SECURITY COUNCIL STRESSES NEED FOR CONTINUITY IN IRAQ
RECONSTRUCTION, WITH CONCLUSION OF “OIL-FOR-FOOD”
PROGRAMME ON 21 NOVEMBER
Secretary-General Expresses Pride in Orderly Handover
Of Large, Complex Operation, despite Current Insecurity in Iraq
NEW YORK, 20 November (UN Headquarters) -- With the United Nations humanitarian programme for Iraq, the “oil-for-food programme”, due to conclude at midnight Friday, 21 November, the Security council this afternoon emphasized the need for continuity in international efforts aimed at the economic reconstruction of Iraq, after being briefed by Secretary-General Kofi Annan.
In a presidential statement read by its President Ismael Abraao Gaspar Martins (Angola), the Council underlined the exceptionally important role of the programme in providing humanitarian assistance to the people of Iraq under the regime of sanctions imposed by the Council on the previous Government of Iraq.
The Council recognized the important role of the United Nations in coordinating the termination of the programme, including the transfer at the earliest possible time of all surplus funds in the escrow accounts to the Development Fund for Iraq. It recalled the vital role foreseen for the United Nations in resolutions 1483 (2003), 1500 (2003) and 1511 (2003), as circumstances permit, in areas such as humanitarian assistance, facilitation of economic rehabilitation and reconstruction.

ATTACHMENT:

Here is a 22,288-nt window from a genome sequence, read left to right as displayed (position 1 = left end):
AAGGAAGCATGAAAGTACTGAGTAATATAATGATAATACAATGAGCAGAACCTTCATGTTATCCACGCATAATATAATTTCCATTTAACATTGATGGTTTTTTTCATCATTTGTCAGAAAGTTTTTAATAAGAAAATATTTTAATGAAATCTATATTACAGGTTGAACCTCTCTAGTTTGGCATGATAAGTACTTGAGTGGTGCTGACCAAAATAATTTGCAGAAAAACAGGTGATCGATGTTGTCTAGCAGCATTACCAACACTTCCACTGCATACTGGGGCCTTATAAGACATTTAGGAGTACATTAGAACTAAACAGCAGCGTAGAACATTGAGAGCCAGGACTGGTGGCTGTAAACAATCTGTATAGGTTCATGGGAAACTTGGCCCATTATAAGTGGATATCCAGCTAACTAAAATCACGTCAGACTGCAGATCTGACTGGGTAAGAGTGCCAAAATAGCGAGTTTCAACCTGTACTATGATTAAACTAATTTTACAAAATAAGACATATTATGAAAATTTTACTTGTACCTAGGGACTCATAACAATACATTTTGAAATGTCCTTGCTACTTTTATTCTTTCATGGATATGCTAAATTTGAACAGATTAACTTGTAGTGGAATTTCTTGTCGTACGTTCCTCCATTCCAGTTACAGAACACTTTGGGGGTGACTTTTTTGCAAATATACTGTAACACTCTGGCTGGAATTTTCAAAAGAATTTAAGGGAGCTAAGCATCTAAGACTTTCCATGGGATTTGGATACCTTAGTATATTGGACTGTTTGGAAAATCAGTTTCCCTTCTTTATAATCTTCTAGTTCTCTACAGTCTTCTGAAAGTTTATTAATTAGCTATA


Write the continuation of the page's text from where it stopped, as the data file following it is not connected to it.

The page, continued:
When he briefed the Council, the Secretary-General described the programme as one of the largest, most complex and most unusual tasks the Council had ever entrusted to the Secretariat -- the only humanitarian programme ever to have been funded entirely from resources belonging to the nation it was designed to help. It was a task that arose from the sanctions imposed by the Council on Iraq after invasion of Kuwait in August 1990. As early as 1991, with growing concern over the humanitarian situation in the country, the United Nations proposed measures to enable Iraq to sell limited quantities of oil to meet its people’s needs, but Iraq’s Government declined those offers.